China accuses North Korea of sabre-rattling after missile test

North Korea tried to launch Musudan ballistic missile to mark birthday of Kim Il-sung

A Central Committee meeting to mark the 104th birthday of North Korea’s founder Kim Il-sung: the missile was launched in his honour. Photograph: Korean Central News Agency/ Reuters

A Central Committee meeting to mark the 104th birthday of North Korea’s founder Kim Il-sung: the missile was launched in his honour. Photograph: Korean Central News Agency/ Reuters

 

North Korea’s attempt to launch an intermediate range Musudan ballistic missile off its east coast to mark the 104th birthday of founding father Kim Il-sung has ended in failure, South Korea said.

“North Korea seems to have tried a missile launch from the East Sea area in the early morning today but it is presumed to have failed,” South Korea’s joint chiefs of staff said, quoted by the Yonhap news agency.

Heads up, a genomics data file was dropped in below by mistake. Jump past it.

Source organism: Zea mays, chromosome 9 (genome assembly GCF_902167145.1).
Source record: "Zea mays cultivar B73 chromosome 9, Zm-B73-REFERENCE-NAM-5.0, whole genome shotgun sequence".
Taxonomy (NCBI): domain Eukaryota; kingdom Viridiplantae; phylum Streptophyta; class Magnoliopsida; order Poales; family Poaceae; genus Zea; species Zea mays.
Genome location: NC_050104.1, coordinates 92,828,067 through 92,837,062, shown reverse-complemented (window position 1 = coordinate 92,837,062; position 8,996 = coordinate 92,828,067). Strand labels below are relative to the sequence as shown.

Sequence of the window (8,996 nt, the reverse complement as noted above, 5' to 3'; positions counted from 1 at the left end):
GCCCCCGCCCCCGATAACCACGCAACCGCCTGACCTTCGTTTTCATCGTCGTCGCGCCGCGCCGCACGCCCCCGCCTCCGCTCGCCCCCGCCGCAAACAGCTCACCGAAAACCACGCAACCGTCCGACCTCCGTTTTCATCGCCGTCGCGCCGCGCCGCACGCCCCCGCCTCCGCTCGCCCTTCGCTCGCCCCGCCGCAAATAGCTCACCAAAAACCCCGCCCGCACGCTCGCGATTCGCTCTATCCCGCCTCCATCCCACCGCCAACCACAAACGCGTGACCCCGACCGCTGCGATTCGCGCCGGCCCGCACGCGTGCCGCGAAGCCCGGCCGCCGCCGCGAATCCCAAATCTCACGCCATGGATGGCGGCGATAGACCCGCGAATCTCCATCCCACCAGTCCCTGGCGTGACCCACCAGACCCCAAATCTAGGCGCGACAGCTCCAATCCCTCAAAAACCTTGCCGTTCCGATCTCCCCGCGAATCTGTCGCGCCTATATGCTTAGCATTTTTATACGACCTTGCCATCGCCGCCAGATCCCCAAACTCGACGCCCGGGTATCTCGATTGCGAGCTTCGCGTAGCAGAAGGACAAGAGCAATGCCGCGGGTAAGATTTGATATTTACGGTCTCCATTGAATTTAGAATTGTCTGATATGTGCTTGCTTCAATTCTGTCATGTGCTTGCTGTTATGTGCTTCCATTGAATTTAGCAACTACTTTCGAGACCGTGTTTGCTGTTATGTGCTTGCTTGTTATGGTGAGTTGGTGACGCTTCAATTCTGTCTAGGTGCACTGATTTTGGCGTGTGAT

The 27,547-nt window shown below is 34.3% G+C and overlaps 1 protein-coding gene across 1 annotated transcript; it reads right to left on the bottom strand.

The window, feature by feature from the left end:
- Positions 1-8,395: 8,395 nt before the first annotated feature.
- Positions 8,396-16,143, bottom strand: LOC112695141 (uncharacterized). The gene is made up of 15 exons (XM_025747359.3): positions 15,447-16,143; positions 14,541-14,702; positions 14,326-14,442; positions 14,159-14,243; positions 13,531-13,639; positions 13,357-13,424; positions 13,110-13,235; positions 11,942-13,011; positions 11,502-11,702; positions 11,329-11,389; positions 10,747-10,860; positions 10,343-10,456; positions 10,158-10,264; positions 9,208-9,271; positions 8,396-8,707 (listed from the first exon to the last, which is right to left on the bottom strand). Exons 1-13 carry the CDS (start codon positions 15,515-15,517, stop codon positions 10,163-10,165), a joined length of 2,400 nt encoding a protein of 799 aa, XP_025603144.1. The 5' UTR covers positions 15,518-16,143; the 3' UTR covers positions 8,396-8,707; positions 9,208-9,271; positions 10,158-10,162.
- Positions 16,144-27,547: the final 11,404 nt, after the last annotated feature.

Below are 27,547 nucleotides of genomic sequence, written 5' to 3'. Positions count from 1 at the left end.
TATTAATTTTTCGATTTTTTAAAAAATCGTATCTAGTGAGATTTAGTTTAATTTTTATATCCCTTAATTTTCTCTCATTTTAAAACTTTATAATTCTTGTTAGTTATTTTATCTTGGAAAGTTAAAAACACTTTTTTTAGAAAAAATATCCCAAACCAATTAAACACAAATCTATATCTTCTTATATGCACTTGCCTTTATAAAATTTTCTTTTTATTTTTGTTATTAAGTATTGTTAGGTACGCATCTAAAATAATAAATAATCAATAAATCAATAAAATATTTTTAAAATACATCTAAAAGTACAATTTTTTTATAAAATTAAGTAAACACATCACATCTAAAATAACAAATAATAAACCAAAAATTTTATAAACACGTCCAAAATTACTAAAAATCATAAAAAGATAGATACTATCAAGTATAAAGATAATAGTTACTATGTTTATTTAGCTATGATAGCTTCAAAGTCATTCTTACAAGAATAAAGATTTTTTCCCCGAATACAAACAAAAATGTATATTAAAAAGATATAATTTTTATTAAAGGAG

The failed launch of the Musudan intermediate-range ballistic missile (IRBM), also known as the BM-25, prompted an unusually strong reaction from state media in North Korea’s closest ally China, which has been stung by the North’s refusal to take part in dialogue to resolve the nuclear crisis on the Korean Peninsula.

“The firing of a mid-range ballistic missile on Friday by the Democratic People’s Republic of Korea (DPRK), though failed, marks the latest in a string of sabre-rattling that, if unchecked, will lead the country to nowhere,” the Xinhua news agency said in a statement, using the North’s official title, DPRK.

The Musudan has a range of between 3,000km and 4,000km, and can fly over South Korea and Japan to reach as far as the Pacific island of Guam, where US military forces are stationed.

The failed launch is the latest since North Korea’s fourth nuclear test in January, which led to fresh sanctions.